The Satan Ransomware adds new exploits to its arsenal

by chebbi abir

A variant of the Satan ransomware recently observed includes exploits to its arsenal and targets machines leveraging additional flaws.

Experts at FortiGuard Labs have discovered a new variant of the Satan ransomware that includes new exploits to its portfolio and leverages additional vulnerabilities to infect as many machines as possible.

The Satan ransomware first appeared in the threat landscape in January 2017 when the independent malware research @Xylit0l discovered it. The ransomware belongs to the Gen:Trojan.Heur2.FU family and was offered as a RaaS (Ransomware-as-a-Service).The Satan ransomware used RSA-2048 and AES-256 cryptography, it appends the names of encrypted files with the “.stn” extension.

Satan Ransomware

Since its discovery, the malware was costantly updated, in one of the campaigns monitored by Fortinet, it utilized a cryptominer as an additional payload to maximize its profits.

The Satan ransomware targets both Linux and Windows machines, it attempts to exploit a large number of vulnerabilities to propagate itself through public and external networks.

The initial spreader can propagate via both private and public networks. The Windows component there were no specific changes and the ransomware still leverages the NSA EternalBlue exploit.
In order to target public IPs, the spreader retrieves the list of targets from the C2 server and iterates through all of them. All the attacks observed by Fortinet originated from IP addresses located in China.

“Its initial spreader, conn.exe on Windows and conn32/64 on Linux, is capable of propagating through both private and public networks. In older campaigns, its Linux component (conn32/64) only propagates through non-Class A type private networks. However, it has recently been updated and now supports both private and public network propagation.” reads the analysis published by Fortinet. “For the Windows component (conn.exe), nothing much has really changed, and it even still carries the EternalBlue exploit (from the NSA) and the open-source application Mimikatz.”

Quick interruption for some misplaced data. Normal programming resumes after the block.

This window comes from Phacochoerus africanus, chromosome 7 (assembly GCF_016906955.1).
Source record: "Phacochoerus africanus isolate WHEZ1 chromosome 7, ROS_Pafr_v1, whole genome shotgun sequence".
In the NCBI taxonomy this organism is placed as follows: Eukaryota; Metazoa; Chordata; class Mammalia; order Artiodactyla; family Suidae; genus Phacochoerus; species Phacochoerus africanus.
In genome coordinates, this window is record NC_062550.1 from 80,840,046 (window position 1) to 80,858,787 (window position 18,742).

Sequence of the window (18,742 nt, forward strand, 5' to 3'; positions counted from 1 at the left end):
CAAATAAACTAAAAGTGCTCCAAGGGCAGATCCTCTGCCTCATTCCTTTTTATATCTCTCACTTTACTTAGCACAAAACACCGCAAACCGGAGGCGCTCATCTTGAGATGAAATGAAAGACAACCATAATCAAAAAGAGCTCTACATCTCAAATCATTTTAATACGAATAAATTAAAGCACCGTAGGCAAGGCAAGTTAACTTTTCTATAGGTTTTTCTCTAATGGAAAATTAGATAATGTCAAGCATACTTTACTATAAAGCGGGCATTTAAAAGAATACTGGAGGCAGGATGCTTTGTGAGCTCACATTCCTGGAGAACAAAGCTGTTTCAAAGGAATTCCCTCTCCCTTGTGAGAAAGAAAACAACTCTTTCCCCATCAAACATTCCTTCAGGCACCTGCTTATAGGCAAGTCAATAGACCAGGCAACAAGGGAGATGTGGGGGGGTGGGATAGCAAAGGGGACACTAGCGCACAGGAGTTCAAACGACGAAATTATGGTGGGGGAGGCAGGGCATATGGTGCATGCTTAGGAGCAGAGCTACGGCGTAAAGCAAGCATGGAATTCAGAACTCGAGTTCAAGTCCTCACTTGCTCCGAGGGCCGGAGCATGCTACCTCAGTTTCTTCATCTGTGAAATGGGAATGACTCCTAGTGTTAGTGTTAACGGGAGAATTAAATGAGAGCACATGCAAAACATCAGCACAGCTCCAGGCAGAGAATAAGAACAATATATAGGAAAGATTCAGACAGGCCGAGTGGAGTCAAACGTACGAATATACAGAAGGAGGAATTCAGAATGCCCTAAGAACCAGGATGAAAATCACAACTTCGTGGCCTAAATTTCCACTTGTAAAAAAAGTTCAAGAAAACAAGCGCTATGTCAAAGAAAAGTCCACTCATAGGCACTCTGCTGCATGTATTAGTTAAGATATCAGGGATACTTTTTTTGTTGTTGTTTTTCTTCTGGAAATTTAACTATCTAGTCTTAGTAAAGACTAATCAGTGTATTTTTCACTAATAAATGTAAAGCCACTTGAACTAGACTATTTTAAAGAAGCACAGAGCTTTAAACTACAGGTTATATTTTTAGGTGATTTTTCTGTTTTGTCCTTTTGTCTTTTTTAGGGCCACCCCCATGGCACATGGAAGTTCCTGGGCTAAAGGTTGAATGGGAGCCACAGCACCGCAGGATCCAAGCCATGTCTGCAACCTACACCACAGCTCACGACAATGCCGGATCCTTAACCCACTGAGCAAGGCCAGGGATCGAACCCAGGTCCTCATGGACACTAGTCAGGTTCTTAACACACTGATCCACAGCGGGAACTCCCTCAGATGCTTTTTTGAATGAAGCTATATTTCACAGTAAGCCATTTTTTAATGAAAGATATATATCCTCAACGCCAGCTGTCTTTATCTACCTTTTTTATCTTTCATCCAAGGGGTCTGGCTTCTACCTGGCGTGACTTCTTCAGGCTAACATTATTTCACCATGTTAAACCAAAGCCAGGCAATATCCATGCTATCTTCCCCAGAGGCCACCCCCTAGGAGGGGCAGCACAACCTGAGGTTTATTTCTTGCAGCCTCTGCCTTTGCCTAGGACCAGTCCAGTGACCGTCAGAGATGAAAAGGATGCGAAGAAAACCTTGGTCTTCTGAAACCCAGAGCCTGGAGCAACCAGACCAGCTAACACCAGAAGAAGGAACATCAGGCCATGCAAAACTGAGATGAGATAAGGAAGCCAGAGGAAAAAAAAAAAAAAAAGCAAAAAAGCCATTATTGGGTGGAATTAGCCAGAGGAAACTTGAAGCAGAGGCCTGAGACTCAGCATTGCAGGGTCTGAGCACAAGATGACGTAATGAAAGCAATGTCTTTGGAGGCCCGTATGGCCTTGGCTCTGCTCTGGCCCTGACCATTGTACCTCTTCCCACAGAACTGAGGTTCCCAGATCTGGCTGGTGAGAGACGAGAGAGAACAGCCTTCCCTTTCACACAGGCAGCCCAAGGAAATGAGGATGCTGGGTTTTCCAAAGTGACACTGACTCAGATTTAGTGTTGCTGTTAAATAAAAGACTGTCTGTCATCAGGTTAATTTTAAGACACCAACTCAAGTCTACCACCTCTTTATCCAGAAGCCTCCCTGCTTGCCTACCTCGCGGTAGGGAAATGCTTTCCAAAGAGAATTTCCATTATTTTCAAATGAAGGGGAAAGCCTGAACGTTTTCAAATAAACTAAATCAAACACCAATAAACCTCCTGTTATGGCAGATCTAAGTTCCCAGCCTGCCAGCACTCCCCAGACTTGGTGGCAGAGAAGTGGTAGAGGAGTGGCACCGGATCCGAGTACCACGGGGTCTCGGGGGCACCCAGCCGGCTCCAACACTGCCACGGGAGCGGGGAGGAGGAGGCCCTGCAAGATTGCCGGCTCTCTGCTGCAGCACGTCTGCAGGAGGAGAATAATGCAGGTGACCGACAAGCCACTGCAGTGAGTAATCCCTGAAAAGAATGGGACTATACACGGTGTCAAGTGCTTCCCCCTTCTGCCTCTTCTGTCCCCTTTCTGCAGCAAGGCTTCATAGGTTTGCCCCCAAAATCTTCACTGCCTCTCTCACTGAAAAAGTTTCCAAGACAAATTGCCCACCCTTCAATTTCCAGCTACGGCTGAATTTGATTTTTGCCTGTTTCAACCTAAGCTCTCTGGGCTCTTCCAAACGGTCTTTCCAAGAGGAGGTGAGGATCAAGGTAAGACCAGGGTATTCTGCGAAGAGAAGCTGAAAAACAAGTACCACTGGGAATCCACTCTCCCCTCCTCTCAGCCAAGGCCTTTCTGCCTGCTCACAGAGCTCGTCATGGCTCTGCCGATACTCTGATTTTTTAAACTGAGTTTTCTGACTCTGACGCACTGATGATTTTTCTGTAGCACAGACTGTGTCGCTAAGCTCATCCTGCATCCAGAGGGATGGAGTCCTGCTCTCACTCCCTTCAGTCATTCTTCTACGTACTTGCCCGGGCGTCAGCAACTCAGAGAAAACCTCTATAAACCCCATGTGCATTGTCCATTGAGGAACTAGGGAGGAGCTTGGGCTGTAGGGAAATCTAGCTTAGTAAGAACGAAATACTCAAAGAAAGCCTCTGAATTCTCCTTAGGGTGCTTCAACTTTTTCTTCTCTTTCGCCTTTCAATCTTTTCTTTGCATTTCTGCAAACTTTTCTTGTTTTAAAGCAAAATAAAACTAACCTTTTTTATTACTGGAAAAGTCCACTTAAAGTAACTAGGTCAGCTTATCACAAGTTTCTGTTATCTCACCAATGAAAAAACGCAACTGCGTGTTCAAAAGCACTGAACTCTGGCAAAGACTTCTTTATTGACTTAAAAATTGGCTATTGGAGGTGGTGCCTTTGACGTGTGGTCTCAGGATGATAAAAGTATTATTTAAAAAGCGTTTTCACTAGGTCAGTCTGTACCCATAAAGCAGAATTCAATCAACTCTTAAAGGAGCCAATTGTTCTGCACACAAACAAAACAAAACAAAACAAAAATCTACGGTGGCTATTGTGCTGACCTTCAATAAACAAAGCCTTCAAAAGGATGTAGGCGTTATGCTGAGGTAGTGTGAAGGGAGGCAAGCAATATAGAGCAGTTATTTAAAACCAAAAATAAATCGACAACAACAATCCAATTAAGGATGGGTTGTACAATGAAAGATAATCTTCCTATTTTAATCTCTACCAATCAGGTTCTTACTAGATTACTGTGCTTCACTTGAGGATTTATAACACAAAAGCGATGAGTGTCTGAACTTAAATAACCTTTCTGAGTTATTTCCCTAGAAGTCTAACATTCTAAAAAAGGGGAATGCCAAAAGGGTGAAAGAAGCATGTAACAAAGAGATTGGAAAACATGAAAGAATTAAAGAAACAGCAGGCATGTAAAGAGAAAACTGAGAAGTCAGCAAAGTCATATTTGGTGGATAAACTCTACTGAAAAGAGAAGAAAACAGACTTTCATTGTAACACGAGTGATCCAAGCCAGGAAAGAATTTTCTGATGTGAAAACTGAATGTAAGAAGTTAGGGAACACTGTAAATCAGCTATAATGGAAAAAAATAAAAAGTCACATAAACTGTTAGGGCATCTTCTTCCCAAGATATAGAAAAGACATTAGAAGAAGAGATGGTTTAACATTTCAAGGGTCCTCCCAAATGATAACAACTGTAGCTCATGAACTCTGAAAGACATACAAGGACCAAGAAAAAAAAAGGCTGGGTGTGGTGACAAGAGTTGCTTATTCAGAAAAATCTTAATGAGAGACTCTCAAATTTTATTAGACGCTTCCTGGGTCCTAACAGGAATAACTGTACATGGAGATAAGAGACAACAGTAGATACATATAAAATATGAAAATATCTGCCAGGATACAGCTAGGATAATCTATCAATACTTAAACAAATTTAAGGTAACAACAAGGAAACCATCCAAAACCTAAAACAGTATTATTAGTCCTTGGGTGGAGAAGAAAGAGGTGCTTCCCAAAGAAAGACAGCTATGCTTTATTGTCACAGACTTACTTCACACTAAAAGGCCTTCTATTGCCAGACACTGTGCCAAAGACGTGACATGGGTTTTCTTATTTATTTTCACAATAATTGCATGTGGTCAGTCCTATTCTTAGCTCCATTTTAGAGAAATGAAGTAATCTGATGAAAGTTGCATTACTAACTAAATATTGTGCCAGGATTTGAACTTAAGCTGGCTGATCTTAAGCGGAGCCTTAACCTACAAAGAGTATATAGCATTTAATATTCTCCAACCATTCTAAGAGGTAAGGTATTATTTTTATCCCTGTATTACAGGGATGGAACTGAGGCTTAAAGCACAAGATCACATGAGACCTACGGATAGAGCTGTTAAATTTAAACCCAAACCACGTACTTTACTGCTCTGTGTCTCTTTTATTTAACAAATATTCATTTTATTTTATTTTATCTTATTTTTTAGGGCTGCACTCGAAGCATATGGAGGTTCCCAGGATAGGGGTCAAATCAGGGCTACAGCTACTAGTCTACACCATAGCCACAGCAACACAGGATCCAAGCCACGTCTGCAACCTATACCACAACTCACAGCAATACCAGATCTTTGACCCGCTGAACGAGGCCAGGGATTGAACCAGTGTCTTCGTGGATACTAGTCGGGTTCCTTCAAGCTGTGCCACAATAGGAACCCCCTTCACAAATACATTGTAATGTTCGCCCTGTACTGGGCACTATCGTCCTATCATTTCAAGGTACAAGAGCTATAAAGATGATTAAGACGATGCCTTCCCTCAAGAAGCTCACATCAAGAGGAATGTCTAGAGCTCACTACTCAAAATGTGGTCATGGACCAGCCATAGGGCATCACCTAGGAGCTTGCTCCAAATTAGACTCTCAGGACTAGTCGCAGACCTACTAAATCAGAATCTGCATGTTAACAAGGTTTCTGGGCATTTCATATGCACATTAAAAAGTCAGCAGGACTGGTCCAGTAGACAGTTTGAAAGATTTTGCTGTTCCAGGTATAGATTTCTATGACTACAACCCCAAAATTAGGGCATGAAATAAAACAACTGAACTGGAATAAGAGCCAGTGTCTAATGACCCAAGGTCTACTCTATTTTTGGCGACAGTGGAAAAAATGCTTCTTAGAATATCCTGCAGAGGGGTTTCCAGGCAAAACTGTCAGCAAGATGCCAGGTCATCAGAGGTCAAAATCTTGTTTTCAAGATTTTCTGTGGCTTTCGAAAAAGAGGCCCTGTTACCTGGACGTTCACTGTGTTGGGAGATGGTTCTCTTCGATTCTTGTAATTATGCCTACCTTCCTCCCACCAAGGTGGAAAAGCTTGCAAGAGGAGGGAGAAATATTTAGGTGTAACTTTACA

The Satan ransomware attempt to exploits a long list of known vulnerabilities, including JBoss default configuration vulnerability (CVE-2010-0738), Tomcat arbitrary file upload vulnerability (CVE-2017-12615), WebLogic arbitrary file upload vulnerability (CVE-2018-2894), WebLogic WLS component vulnerability (CVE-2017-10271), Windows SMB remote code execution vulnerability (MS17-010), and Spring Data Commons remote code execution vulnerability (CVE-2018-1273).

Both Windows and Linux recent variants observed by the experts include several web application remote code execution exploits. Below the list of new vulnerabilities targeted by the recently discovered varant.

  • Spring Data REST Patch Request (CVE-2017-8046)
  • ElasticSearch (CVE-2015-1427)
  • ThinkPHP 5.X Remote Code Execution (no CVE)

The propagation method implemented performs IP address traversal and attempts to scan and execute its entire list of exploits on every IP address
encountered, along with the corresponding hardcoded port list.

“It performs IP address traversal and attempts to scan and execute its entire list of exploits on every IP address encountered, along with its corresponding hardcoded port list that is described below.” continues the analysis. “To be more efficient, it implements multi-threading, in which separate threads are spawned for every propagation attempt for every targeted IP and port. “

Experts also observed that Satan ransomware attempts to scan some applications, including Drupal, XML-RPC, Adobe, and notifies the server if an application exists, likely for statistic purpose.

“Satan Ransomware is becoming more and more aggressive with its spreading. By expanding the number of vulnerable web services and applications it targets, it increases its chance of finding another victim and generating more profits.” Fortinet concludes. “In addition, Satan Ransomware has also already adopted the Ransomware-as-a-Service scheme, opening it up to use by more threat actors, which means more attacks and more revenue,”

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